As noted above, California courts, when determining whether a foreign jurisdiction's stricter recovery rules should apply over California's more liberal rule, have held that a jurisdiction's only interest in having its damages limitation rules applied is to protect its resident defendants from excessive financial burdens or exaggerated claims, or to protect defendants who have a connection to the foreign state. See Hurtado, 11 Cal. 3d at 580-81; Reich, 67 Cal. 2d at 556, Offshore Rental, 22 Cal. 3d at 168; Castro, 154 Cal. App. 4th at 1181-82; McCann, 48 Cal. 4th at 76.
Further, federal courts determining California choice of law disputes have also noted the distinction between applicable law concerning liability limitations and damages limitations. In Marsh, 805 F. Supp. 1493, the district court found that California courts had determined that "[d]amages limitations are intended to protect defendants from large verdicts, not to limit the compensation of plaintiffs." Id. at 1498 (citation and quotation marks omitted). Accordingly, since none of the defendants in Marsh were residents of the foreign state in which they were seeking to impose a conflicting law to limit damages, the foreign state had "absolutely no interest in having its damages rules applied to them." Id. at 1499. In contrast, in Abogados, 223 F.3d 932, the case did "not involve a damages limitation rule," but instead involved the issue of Mexico's tort liability. Id. at 935-36. The court's decision finding that the foreign state had a significant interest in applying its law to the action was "designed both to protect potential defendants-including foreign defendants who might otherwise avoid doing business in Mexico-from liability for conduct that Mexico does not consider wrongful, and to limit plaintiffs from recovering even if such conduct damages them." Id. at 936 (emphasis added). Likewise in Deirmenjian v. Deutsche Bank, A.G., No. CV 06-00774, 2010 WL 3034060, at *13 (C.D. Cal. July 30, 2010), the court found that "California decisions have adopted a restrained view of the scope or reach of California law with regard to the imposition of liability for conduct that occurs in another jurisdiction and that would not subject the defendant to liability under the law of the other jurisdiction." (citation omitted) (emphasis added).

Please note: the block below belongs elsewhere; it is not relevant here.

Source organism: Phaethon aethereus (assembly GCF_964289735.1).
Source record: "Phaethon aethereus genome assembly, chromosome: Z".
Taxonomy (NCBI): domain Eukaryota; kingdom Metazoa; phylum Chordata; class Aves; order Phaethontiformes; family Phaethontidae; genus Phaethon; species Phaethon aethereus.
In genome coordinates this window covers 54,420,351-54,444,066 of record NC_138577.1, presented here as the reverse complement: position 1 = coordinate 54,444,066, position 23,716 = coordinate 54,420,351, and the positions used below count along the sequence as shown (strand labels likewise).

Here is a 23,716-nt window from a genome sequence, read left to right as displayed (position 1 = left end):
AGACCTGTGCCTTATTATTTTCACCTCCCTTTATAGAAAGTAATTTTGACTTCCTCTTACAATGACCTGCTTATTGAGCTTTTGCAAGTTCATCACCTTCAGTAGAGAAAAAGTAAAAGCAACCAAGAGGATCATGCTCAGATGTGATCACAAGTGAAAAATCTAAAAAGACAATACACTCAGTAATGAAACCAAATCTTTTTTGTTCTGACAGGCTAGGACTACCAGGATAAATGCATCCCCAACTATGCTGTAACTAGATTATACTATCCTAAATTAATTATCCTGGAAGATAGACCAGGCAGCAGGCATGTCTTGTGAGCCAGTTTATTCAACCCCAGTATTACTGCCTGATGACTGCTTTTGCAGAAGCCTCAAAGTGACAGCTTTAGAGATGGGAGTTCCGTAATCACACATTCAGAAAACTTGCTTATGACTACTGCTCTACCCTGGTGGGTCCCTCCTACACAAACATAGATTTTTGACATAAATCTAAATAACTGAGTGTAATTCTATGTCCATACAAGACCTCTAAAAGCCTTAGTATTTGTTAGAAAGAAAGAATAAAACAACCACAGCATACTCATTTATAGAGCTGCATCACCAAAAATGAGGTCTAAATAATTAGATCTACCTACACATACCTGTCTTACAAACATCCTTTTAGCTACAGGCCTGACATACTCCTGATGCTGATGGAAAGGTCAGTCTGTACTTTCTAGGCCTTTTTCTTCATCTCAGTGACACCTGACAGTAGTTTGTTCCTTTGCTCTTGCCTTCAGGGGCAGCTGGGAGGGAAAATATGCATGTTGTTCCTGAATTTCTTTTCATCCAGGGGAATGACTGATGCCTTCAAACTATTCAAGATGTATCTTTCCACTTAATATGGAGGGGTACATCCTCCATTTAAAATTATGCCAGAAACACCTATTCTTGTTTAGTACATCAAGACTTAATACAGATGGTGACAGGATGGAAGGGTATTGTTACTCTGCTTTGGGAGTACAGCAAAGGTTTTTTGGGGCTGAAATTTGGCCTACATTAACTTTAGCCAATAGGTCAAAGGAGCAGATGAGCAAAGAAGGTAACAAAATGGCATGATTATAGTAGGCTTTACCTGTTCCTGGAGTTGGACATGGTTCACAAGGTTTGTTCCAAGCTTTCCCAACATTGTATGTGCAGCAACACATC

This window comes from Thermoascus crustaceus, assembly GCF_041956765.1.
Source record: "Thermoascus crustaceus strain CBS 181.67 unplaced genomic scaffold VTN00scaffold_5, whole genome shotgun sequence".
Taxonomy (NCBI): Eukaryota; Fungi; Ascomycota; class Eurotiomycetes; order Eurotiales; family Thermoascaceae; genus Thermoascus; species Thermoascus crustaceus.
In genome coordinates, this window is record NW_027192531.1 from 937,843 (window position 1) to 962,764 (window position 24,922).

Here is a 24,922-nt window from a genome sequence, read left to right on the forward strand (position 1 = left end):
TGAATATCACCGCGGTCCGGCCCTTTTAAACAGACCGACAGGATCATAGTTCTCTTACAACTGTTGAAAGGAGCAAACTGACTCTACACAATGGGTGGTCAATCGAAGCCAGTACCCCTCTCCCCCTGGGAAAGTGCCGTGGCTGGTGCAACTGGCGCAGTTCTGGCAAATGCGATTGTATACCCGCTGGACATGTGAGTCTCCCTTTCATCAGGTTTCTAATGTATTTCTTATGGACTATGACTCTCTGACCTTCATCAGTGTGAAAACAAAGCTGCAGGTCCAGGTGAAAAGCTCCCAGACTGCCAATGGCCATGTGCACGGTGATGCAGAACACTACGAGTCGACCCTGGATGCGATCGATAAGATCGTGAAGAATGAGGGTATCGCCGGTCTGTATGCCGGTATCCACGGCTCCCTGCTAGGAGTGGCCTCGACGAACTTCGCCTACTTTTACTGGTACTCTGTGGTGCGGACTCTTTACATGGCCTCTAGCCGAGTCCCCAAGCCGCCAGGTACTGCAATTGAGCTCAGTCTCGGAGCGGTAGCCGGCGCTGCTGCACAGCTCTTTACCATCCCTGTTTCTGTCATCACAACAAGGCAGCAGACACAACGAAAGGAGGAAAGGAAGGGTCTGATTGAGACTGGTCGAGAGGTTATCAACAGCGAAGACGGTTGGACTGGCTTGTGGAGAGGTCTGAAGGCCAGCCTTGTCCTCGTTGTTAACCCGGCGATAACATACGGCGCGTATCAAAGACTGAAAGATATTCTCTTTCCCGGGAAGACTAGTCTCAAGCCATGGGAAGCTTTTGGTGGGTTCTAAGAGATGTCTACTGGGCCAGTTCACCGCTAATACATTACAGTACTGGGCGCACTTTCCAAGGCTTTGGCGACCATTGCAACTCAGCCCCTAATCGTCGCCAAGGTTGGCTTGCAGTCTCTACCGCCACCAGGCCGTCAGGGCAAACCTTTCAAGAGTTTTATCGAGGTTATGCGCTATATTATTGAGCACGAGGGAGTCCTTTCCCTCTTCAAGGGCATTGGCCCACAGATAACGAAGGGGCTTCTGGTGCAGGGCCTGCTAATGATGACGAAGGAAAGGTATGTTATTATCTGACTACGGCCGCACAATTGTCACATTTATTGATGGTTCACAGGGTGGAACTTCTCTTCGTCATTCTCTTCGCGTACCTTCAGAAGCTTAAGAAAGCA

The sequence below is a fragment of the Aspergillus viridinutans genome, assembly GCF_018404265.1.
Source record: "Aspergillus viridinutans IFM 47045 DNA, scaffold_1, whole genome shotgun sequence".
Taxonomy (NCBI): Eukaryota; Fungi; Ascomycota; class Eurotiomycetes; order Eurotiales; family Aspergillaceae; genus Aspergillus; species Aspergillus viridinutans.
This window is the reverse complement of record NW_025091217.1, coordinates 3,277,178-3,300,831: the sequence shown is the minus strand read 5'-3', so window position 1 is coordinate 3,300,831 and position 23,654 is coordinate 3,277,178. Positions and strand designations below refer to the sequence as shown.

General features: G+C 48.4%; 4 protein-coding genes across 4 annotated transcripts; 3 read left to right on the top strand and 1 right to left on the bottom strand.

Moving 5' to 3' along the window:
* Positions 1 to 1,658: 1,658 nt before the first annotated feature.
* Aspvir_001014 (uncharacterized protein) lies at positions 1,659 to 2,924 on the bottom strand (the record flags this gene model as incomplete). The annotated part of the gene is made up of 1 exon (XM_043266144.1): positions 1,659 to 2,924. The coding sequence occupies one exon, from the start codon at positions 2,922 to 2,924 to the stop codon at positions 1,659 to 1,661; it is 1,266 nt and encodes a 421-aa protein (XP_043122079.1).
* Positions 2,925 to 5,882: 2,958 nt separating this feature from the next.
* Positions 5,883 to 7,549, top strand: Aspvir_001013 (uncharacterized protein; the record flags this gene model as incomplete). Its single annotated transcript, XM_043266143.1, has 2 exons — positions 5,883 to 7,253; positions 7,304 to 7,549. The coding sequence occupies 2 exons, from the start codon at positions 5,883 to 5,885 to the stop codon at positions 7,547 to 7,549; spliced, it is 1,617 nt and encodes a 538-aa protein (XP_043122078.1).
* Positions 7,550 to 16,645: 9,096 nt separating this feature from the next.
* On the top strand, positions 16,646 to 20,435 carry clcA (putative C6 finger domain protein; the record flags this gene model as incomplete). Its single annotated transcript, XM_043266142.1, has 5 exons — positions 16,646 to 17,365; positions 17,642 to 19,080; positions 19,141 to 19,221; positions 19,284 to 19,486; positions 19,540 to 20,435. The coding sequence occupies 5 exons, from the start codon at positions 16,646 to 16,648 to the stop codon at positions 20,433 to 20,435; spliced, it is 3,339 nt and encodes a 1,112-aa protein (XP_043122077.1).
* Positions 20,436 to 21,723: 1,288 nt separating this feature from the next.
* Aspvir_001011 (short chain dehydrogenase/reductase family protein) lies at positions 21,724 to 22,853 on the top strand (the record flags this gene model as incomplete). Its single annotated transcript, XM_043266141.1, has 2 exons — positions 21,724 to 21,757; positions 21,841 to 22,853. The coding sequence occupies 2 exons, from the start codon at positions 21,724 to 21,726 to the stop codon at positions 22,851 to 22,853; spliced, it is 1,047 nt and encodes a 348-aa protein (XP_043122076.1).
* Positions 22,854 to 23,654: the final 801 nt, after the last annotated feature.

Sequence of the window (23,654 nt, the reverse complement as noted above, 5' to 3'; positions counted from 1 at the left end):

Here, Defendants are seeking to limit the extent of the damages that they may owe to Plaintiffs, and are not seeking to apply laws that would impact their potential liability concerning the cause of the accident. The California and Nevada laws disputed by the parties would not determine which parties were more liable for causing the accident, but could instead potentially impact the amount that Plaintiffs could recover in damages. Under California law, Plaintiffs could potentially recover damages from Defendants even if Plaintiffs were more than 50 percent responsible for causing the accident, while under Nevada law Plaintiffs could only recover damages if they were less than 50 percent responsible.
While Nevada has an interest in limiting the recovery of damages for accidents occurring on its roadways, Nevada's interest in this action is limited because Defendants are not residents of Nevada, nor have they shown any connection or nexus with Nevada, other than the fact that Nevada is the place of the accident. "Limitations of damages . . . have little or nothing to do with conduct. They are concerned not with how people should behave but with how survivors should be compensated. The state of the place of the wrong has little or no interest in such compensation when none of the parties reside there." Reich, 67 Cal. 2d at 552. As such, since the connection between Defendants and Nevada is so limited, Nevada's interests are minimal.
However, California's interest in protecting the tort recovery of damages of its residents would be severely impaired if California law did not apply. California has an interest in ensuring that its laws concerning the potential recovery by Plaintiffs of damages are applied, and that its residents are compensated for their injuries and do not become dependent on the resources of California for necessary medical, disability, and unemployment benefits. Thus, California law should be applied in this action as to the issue of comparative fault.
IV. CONCLUSION AND RECOMMENDATION
Accordingly, the Court RECOMMENDS that:
1. The Wrights' motion to establish California law as applicable should be GRANTED as to the issue of comparative fault only; and
2. The Declaration of Roger A. Dreyer and supporting exhibits (Doc. 32) should be STRICKEN.
These findings and recommendations are submitted to the district judge assigned to this action, pursuant to 28 U.S.C. § 636(b)(1)(B) and this Court's Local Rule 304. Within twenty-one
(21) days of service of this recommendation, any party may file written objections to these findings and recommendations with the Court and serve a copy on all parties. Such a document should be captioned "Objections to Magistrate Judge's Findings and Recommendations." The district judge will review the magistrate judge's findings and recommendations pursuant to 28 U.S.C. § 636(b)(1)(C). The parties are advised that failure to file objections within the specified time may waive the right to appeal the district judge's order. Martinez v. Ylst, 951 F.2d 1153 (9th Cir. 1991).
IT IS SO ORDERED.